Pope Francis Backs U.N. Call for Global Ceasefire to Address Coronavirus

Pope Francis celebrates Mass in St. Peter's Basilica at the Vatican, Sunday, May 31, 2020. Francis celebrates a Pentecost Mass in St. Peter's Basilica on Sunday, albeit without members of the public in attendance. He will then go to his studio window to recite his blessing at noon to the …
Remo Casilli/Pool Photo via AP

ROME — Pope Francis has thrown his support behind the United Nations’ appeal for a global ceasefire to address fallout from the coronavirus, telling pilgrims in the Vatican Sunday that the measure represents a “courageous first step.”

“This week the United Nations Security Council adopted a Resolution which proposes some measures to deal with the devastating consequences of the Covid-19 virus, particularly for areas in conflict zones,” the pontiff told the crowd gathered in Saint Peter’s Square for his weekly Angelus prayer.

“The request for a global and immediate ceasefire, which would allow that peace and security necessary to provide the needed humanitarian assistance is commendable,” the pope said. “I hope that this decision will be implemented effectively and promptly for the good of the many people who are suffering.”

“May this Security Council Resolution become a courageous first step towards a peaceful future,” Francis concluded.

Last Wednesday, the U.N. Security Council passed resolution 2532 (2020), which demands a general and immediate cessation of hostilities in all situations.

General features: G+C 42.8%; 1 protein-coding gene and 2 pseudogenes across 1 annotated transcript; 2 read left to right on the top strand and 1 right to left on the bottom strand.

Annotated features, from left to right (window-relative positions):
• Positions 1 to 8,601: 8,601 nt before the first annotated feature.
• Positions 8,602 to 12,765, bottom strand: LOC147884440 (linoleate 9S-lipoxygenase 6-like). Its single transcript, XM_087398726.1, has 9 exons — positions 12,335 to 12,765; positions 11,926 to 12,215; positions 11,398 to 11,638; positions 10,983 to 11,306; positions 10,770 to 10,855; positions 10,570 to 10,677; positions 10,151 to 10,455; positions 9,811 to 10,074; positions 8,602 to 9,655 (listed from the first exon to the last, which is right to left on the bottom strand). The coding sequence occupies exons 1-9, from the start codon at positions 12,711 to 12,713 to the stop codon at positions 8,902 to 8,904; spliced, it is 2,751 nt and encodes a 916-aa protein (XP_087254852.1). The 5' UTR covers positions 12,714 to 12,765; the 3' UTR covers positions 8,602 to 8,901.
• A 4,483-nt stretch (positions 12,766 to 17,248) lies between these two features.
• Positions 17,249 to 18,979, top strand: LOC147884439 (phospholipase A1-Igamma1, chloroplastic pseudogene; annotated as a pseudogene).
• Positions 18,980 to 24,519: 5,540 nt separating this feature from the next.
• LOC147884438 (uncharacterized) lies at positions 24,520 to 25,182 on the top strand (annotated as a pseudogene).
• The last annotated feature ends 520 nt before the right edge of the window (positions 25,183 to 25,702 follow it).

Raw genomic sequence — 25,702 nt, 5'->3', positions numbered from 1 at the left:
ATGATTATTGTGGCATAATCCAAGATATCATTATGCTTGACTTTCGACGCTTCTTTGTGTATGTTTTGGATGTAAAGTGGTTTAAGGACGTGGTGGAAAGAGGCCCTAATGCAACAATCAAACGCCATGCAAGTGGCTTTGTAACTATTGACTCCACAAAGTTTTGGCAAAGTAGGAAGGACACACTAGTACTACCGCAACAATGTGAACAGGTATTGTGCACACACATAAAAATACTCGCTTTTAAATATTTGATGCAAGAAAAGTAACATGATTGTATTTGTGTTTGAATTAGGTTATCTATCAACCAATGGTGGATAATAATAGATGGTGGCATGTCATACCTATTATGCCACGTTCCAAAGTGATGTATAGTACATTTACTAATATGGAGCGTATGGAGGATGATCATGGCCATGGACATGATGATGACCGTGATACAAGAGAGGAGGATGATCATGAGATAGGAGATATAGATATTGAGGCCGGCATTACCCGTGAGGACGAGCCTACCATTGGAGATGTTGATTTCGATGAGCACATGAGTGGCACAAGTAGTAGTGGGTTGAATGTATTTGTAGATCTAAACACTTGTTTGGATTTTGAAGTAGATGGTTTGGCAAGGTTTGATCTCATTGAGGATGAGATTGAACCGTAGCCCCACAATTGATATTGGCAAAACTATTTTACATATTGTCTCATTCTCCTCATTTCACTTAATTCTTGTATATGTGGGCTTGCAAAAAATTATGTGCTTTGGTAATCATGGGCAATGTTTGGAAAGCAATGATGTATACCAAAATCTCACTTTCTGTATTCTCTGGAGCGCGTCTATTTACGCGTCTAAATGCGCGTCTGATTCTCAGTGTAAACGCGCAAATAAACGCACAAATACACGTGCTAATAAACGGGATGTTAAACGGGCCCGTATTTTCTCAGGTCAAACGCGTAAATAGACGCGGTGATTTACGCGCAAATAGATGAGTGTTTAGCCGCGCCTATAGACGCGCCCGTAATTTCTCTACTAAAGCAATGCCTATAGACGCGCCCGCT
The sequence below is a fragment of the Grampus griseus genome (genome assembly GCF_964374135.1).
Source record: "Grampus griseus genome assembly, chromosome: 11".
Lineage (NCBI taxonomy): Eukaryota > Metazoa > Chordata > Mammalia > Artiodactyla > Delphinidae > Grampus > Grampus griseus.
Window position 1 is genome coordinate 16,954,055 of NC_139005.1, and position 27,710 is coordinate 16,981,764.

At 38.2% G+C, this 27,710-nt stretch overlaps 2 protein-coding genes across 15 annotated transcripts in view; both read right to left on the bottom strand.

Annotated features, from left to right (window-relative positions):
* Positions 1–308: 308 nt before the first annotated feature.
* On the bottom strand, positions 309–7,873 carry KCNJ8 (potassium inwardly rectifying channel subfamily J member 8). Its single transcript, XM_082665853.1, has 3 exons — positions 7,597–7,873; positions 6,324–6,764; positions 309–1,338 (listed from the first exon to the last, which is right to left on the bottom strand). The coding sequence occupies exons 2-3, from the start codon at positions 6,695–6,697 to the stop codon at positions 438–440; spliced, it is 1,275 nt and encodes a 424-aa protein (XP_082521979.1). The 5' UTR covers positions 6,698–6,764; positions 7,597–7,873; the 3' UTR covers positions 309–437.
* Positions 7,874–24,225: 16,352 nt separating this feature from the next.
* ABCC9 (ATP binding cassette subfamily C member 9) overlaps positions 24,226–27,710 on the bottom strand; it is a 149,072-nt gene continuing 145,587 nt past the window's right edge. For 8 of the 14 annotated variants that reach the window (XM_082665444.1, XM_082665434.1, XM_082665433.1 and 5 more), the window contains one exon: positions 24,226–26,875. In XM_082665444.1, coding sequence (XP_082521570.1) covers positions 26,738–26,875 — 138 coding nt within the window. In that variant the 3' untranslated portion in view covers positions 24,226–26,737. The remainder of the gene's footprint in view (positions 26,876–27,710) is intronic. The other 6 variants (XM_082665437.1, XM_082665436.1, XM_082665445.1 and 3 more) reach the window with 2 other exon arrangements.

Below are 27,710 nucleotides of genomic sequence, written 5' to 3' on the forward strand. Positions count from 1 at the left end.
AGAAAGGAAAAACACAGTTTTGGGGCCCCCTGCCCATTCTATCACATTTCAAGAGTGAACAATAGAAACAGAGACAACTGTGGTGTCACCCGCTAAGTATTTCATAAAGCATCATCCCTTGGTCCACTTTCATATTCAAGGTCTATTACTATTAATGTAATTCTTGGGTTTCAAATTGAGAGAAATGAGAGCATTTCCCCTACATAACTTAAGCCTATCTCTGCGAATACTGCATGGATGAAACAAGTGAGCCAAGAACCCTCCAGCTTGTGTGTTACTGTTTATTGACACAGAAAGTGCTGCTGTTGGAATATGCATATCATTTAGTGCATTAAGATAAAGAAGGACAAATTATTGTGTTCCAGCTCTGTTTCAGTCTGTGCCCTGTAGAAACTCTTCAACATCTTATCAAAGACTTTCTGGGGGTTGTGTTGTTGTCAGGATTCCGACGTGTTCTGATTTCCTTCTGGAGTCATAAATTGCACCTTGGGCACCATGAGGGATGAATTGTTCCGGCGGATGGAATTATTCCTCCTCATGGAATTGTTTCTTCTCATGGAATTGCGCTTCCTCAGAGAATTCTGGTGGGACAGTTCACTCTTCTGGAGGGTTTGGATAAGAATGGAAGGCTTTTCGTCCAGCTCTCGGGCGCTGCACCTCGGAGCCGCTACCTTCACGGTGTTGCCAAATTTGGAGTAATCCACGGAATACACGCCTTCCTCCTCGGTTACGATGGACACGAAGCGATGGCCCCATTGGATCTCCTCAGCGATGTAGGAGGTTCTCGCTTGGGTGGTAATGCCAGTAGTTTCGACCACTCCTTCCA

In a unanimous decision, the 15-member assembly called upon all parties to armed conflicts to “engage immediately in a durable humanitarian pause for at least 90 consecutive days, to enable the safe, unhindered and sustained delivery of humanitarian assistance, and provision of related services by impartial humanitarian actors, in accordance with the humanitarian principles of humanity, neutrality, impartiality and independence.”

The cease-fire would also enable medical evacuations, in accordance with international law, including international humanitarian and refugee law as applicable, the U.N. said.

The security council noted that the general and immediate cessation of hostilities “does not apply to military operations against Islamic State in Iraq and the Levant (ISIL/Da’esh), Al-Qaida and Al-Nusra Front, and all other individuals, groups, undertakings and entities associated with Al-Qaida or ISIL, and other Council-designated terrorist groups.”

Last Thursday, U.N. Secretary-General António Guterres addressed the council, insisting that the health pandemic “has fast become a protection crisis,” adding that more than one billion children are out of school and 135 million people face starvation by year-end.

These “wide-ranging risks require an urgent and united response,” Guterres said.

The U.N. chief said that “terrorist and violent extremist groups see the uncertainty created by the pandemic as a tactical advantage.”

“In Somalia, there is a risk that Islamist extremist group Al-Shabaab, could increase its attacks while security forces, by necessity, focus on the pandemic,” he said.


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